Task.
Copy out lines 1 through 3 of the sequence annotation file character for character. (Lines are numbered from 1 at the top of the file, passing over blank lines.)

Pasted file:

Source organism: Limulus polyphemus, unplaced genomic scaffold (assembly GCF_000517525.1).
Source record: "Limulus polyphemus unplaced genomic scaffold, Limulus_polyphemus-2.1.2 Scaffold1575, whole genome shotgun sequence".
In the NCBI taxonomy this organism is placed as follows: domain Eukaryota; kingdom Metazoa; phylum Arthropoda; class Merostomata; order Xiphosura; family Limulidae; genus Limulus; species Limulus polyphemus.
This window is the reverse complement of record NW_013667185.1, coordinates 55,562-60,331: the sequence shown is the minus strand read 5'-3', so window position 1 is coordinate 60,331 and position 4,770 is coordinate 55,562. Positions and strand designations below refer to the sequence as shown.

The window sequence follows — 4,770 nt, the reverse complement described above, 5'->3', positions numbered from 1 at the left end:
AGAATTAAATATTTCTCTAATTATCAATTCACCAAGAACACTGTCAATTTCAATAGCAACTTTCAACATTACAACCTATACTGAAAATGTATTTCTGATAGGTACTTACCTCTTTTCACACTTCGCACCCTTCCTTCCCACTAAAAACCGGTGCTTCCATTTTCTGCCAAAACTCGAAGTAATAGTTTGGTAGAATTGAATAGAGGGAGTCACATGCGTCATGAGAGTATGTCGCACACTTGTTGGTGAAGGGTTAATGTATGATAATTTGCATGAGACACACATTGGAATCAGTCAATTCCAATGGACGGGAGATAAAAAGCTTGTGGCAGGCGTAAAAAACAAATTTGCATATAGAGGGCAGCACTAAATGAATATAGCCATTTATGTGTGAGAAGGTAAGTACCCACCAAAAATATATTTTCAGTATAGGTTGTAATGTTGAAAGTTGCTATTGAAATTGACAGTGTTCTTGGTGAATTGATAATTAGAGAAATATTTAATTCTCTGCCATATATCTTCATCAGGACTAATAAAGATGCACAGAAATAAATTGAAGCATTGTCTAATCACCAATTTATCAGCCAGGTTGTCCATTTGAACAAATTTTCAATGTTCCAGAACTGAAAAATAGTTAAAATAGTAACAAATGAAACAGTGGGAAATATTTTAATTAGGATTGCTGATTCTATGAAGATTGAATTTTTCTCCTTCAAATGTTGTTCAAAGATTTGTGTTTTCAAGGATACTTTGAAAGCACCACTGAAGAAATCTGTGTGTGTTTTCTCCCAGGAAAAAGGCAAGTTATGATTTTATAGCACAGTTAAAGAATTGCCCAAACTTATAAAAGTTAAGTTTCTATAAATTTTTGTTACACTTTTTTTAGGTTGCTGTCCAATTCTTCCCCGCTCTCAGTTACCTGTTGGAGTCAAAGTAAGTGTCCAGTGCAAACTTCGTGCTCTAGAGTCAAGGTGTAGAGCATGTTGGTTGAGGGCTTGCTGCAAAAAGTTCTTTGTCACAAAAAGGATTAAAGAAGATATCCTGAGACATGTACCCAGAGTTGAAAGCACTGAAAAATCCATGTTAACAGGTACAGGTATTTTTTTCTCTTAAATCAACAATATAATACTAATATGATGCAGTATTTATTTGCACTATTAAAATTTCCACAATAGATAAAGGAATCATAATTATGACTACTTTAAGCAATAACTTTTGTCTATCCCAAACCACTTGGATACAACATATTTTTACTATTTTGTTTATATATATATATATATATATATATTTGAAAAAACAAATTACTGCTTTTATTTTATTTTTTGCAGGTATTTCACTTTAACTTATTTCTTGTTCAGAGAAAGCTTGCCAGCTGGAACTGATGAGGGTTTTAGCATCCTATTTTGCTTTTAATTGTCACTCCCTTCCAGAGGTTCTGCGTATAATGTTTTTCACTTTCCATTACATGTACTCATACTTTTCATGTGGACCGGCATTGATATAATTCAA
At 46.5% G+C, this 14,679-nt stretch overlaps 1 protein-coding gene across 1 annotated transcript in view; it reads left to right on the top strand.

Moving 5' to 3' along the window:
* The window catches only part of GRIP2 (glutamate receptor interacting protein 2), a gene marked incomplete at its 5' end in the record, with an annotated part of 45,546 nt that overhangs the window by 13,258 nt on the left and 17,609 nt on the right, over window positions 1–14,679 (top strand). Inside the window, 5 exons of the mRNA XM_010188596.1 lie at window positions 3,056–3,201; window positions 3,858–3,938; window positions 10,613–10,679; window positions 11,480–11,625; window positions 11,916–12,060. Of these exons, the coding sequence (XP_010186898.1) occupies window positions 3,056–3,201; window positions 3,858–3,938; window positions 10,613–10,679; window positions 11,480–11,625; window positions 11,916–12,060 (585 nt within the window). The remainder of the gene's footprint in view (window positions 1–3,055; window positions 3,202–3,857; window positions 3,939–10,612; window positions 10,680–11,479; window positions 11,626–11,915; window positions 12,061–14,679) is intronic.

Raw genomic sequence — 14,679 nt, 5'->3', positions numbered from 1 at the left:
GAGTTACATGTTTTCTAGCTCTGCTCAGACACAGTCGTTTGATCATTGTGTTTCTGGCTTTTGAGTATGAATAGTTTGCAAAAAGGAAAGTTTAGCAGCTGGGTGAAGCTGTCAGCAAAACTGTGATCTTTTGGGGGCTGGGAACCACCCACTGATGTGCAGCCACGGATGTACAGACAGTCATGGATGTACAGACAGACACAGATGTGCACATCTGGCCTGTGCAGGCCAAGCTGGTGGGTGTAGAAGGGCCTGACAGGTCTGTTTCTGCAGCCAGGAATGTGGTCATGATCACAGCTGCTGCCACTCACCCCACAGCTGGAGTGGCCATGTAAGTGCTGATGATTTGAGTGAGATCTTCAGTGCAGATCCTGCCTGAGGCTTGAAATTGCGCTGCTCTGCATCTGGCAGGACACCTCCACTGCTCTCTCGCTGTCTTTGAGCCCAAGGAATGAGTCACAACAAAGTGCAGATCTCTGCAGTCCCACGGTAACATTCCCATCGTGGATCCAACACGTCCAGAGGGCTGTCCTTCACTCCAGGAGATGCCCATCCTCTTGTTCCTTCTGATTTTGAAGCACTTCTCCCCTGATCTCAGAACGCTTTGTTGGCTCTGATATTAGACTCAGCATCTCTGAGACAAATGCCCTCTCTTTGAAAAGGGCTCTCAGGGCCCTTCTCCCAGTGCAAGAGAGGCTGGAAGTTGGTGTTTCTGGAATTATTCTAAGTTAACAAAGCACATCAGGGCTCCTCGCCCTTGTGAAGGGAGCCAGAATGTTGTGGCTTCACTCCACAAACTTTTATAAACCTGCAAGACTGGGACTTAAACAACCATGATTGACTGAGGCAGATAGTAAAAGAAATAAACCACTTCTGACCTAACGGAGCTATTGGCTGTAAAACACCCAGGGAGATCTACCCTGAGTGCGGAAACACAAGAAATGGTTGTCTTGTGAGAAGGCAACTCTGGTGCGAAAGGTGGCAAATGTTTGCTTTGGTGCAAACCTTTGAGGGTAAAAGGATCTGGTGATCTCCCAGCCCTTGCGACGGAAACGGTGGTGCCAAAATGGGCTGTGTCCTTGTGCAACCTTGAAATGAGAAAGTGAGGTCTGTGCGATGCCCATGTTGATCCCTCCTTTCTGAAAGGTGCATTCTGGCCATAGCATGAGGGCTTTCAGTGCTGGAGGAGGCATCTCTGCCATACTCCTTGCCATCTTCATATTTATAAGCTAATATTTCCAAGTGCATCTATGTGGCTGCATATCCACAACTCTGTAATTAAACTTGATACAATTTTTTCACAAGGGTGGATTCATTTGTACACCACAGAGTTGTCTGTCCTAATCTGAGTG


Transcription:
Source organism: Limulus polyphemus, unplaced genomic scaffold (assembly GCF_000517525.1).
Source record: "Limulus polyphemus unplaced genomic scaffold, Limulus_polyphemus-2.1.2 Scaffold1575, whole genome shotgun sequence".
In the NCBI taxonomy this organism is placed as follows: domain Eukaryota; kingdom Metazoa; phylum Arthropoda; class Merostomata; order Xiphosura; family Limulidae; genus Limulus; species Limulus polyphemus.